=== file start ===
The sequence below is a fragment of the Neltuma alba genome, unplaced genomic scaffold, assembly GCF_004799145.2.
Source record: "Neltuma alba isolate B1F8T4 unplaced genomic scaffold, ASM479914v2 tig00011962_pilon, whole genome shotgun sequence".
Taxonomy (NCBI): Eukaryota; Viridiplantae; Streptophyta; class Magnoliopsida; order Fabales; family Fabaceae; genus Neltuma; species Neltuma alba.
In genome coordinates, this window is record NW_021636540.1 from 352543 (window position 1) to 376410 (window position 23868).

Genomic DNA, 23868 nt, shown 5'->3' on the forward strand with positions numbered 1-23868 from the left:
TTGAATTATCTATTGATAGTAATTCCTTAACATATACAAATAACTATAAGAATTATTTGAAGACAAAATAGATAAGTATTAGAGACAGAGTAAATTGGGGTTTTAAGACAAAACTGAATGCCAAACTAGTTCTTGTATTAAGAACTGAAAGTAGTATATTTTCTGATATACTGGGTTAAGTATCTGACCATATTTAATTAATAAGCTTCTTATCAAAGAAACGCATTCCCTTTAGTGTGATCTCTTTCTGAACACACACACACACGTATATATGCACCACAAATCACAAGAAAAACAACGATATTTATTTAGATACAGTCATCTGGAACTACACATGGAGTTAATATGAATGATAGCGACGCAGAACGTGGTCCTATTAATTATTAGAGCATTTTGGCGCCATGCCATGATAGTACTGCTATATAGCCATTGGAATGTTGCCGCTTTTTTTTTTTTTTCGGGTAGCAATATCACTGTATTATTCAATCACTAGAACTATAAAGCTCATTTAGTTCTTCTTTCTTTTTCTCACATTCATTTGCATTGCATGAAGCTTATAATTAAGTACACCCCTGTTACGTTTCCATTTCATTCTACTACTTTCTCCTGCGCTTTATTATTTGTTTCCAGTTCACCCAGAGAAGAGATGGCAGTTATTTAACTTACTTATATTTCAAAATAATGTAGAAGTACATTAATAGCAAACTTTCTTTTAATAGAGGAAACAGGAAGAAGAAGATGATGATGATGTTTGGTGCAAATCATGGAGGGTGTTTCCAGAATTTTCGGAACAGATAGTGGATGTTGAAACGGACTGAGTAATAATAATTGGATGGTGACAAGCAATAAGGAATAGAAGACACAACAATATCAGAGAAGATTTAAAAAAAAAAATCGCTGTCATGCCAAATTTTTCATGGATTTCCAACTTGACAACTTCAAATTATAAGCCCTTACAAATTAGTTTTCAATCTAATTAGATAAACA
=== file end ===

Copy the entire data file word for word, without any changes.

The sequence below is a fragment of the Neltuma alba genome, unplaced genomic scaffold, assembly GCF_004799145.2.
Source record: "Neltuma alba isolate B1F8T4 unplaced genomic scaffold, ASM479914v2 tig00011962_pilon, whole genome shotgun sequence".
Taxonomy (NCBI): Eukaryota; Viridiplantae; Streptophyta; class Magnoliopsida; order Fabales; family Fabaceae; genus Neltuma; species Neltuma alba.
In genome coordinates, this window is record NW_021636540.1 from 352543 (window position 1) to 376410 (window position 23868).

Genomic DNA, 23868 nt, shown 5'->3' on the forward strand with positions numbered 1-23868 from the left:
TTGAATTATCTATTGATAGTAATTCCTTAACATATACAAATAACTATAAGAATTATTTGAAGACAAAATAGATAAGTATTAGAGACAGAGTAAATTGGGGTTTTAAGACAAAACTGAATGCCAAACTAGTTCTTGTATTAAGAACTGAAAGTAGTATATTTTCTGATATACTGGGTTAAGTATCTGACCATATTTAATTAATAAGCTTCTTATCAAAGAAACGCATTCCCTTTAGTGTGATCTCTTTCTGAACACACACACACACGTATATATGCACCACAAATCACAAGAAAAACAACGATATTTATTTAGATACAGTCATCTGGAACTACACATGGAGTTAATATGAATGATAGCGACGCAGAACGTGGTCCTATTAATTATTAGAGCATTTTGGCGCCATGCCATGATAGTACTGCTATATAGCCATTGGAATGTTGCCGCTTTTTTTTTTTTTTCGGGTAGCAATATCACTGTATTATTCAATCACTAGAACTATAAAGCTCATTTAGTTCTTCTTTCTTTTTCTCACATTCATTTGCATTGCATGAAGCTTATAATTAAGTACACCCCTGTTACGTTTCCATTTCATTCTACTACTTTCTCCTGCGCTTTATTATTTGTTTCCAGTTCACCCAGAGAAGAGATGGCAGTTATTTAACTTACTTATATTTCAAAATAATGTAGAAGTACATTAATAGCAAACTTTCTTTTAATAGAGGAAACAGGAAGAAGAAGATGATGATGATGTTTGGTGCAAATCATGGAGGGTGTTTCCAGAATTTTCGGAACAGATAGTGGATGTTGAAACGGACTGAGTAATAATAATTGGATGGTGACAAGCAATAAGGAATAGAAGACACAACAATATCAGAGAAGATTTAAAAAAAAAAATCGCTGTCATGCCAAATTTTTCATGGATTTCCAACTTGACAACTTCAAATTATAAGCCCTTACAAATTAGTTTTCAATCTAATTAGATAAACA